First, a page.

But Bohm’s defensive struggles have become too much for manager Joe Girardi to bear. Bohm made two errors Aug. 6 and another in the next game. Four nights after that, while filling in at first base for injured Rhys Hoskins, Bohm ranged for a ball to his right that went off his glove for an error that was later erased.
Given the high percentage of ground balls induced by many Phillies starting pitchers, Girardi put Bohm on the bench for six consecutive games in favor of utility man Ronald Torreyes at third base and Brad Miller at first. Girardi referred to it as a “reset” because it afforded Bohm more opportunity for intense pregame work with Castro.
“I do that every day, regardless,” Bohm said before a game in Arizona. “It’s no different. I prepare the same way whether I’m playing or not.”
Maybe so. But the sessions with Castro represent Bohm’s path back to the lineup. Otherwise, with the Phillies unlikely to send him to triple A now, his role down the stretch will be as a pinch-hitter and occasional starter against left-handed pitching.
Castro cautioned that Bohm won’t improve overnight. And Bohm’s problems aren’t new. There were doubts about his ability to stay at third base when the Phillies drafted him third overall in 2018. The organization’s top decision makers lauded his worth ethic, but they also knew Bohm’s size would be an obstacle. Kris Bryant and Troy Glaus are the only players 6 foot 5 or taller with at least 200 games at third base in major-league history.
“There’s guys that can be tall, but they can also bend over, get lower,” Castro said. “There’s some guys that cannot do it very easy. They have to work at it more. With Bohm, I want him to understand according to his body what he’s capable of doing. I know it’s hard for him to stay low all the time.”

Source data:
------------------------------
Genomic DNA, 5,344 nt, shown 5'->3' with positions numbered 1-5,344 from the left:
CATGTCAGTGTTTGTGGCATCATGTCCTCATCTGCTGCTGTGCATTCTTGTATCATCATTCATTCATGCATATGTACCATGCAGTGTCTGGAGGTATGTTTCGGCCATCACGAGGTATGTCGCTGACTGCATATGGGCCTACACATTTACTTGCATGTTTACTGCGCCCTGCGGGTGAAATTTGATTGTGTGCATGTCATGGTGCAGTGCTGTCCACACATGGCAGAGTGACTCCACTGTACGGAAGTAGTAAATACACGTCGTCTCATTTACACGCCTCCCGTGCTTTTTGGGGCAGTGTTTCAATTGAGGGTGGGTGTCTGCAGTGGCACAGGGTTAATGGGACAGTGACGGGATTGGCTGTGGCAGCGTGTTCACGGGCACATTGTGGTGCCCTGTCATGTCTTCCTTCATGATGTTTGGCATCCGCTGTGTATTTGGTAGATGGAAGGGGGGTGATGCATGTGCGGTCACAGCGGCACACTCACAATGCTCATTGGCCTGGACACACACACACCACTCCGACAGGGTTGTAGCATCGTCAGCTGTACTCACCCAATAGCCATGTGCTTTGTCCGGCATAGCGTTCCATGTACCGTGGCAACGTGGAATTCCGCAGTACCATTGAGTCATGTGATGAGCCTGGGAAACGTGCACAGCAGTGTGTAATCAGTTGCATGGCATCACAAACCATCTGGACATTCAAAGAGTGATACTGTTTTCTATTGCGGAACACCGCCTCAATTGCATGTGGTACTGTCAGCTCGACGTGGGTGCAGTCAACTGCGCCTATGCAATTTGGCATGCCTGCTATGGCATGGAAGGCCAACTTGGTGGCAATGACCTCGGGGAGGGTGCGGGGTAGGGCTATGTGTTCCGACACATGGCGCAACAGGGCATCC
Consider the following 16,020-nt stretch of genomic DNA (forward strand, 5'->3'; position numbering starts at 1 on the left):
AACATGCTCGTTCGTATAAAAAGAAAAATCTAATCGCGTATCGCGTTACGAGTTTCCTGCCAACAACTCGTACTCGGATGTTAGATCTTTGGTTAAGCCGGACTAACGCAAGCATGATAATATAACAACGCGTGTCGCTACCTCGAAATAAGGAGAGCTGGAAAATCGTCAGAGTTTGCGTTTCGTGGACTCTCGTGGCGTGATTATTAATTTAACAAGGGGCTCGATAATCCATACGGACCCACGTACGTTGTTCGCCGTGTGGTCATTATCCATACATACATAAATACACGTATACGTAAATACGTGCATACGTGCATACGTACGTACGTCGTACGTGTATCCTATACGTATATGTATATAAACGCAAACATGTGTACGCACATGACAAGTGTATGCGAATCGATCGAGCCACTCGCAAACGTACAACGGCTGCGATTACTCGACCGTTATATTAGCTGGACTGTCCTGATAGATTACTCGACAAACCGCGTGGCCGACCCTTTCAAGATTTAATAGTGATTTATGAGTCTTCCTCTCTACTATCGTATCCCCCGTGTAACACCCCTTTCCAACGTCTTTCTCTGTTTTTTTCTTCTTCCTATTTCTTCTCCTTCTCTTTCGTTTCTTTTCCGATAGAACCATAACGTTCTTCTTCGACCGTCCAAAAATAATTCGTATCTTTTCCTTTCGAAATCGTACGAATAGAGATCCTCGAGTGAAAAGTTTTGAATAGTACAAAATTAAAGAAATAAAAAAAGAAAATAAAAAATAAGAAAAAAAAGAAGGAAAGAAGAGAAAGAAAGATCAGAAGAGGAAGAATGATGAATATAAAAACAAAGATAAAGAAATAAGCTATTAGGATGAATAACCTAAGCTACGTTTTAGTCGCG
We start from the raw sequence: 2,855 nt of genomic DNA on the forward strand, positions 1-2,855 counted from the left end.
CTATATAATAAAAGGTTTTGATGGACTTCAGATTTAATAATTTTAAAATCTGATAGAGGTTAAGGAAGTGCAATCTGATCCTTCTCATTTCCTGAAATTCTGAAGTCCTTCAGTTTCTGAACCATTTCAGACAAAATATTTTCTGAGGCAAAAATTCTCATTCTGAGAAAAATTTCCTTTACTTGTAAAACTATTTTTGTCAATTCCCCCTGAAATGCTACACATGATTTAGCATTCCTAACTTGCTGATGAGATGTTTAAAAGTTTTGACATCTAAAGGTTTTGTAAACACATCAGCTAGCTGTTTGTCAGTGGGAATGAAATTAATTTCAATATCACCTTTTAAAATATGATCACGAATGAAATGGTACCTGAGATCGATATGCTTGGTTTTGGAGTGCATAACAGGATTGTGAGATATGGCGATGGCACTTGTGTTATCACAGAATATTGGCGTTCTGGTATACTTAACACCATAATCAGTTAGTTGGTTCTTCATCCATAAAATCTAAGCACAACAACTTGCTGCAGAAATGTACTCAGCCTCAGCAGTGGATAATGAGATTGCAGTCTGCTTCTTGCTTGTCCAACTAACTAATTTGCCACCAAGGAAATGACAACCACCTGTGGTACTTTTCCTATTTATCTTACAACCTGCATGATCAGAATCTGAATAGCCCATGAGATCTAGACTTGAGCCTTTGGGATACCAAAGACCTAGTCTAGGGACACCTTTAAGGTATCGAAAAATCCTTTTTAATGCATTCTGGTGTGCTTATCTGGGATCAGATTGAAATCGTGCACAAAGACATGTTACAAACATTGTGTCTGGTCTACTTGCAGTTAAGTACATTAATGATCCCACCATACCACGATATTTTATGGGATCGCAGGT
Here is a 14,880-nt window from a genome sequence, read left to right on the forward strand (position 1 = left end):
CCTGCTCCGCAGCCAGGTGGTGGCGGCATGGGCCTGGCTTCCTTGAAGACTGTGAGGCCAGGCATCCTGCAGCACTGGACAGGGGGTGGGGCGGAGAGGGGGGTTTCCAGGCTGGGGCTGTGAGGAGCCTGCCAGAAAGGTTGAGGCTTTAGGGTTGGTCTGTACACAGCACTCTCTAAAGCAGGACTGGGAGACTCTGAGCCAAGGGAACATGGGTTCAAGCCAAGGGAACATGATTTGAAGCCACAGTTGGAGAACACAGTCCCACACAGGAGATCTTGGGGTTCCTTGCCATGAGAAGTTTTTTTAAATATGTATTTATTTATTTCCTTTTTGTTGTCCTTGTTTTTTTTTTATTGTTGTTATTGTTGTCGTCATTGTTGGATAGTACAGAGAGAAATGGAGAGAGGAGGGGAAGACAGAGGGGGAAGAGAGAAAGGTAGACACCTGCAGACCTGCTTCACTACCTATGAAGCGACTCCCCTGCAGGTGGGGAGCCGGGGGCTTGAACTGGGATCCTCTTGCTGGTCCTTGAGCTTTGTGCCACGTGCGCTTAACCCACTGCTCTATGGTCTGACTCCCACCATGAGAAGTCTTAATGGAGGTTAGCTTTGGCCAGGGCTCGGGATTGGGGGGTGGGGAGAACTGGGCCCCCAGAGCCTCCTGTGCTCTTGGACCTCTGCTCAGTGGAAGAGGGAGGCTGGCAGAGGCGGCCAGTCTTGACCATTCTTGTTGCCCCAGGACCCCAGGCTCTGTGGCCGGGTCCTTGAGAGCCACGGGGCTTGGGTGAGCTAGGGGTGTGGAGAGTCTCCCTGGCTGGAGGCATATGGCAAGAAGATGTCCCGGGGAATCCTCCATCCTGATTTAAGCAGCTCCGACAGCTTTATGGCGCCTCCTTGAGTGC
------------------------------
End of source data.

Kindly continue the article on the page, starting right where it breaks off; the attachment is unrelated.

Lately, Castro said he has focused on helping Bohm to improve his reactions at third base. Castro said there are “probably eight angles” at which a ball can be hit to a third baseman, and there’s not always time to get into the ideal position to make a play.
“I want his first reaction to be the right one,” Castro said. “We have different angles at third base, so he has to learn to understand which one he’s going to take when the ball gets to him. That’s some of what we’ve been doing.”
Castro said Bohm has also been working with the strength and conditioning staff to help him stay lower to the ground in his defensive stance.
But what happens when three years of work at a position doesn’t yield tangible results? At what point do the Phillies begin thinking of Bohm at another position, such as first base?
“I’m a big believer that, if you continue to work the right way, there’s always room for you to continue to get better,” Castro said. “The decision later on, if he moves [positions] or not, I don’t know. But I’ve seen him from the beginning of 2019 to now, and he’s been making strides.
“It’s going to take time. Little by little. It’s baby steps.”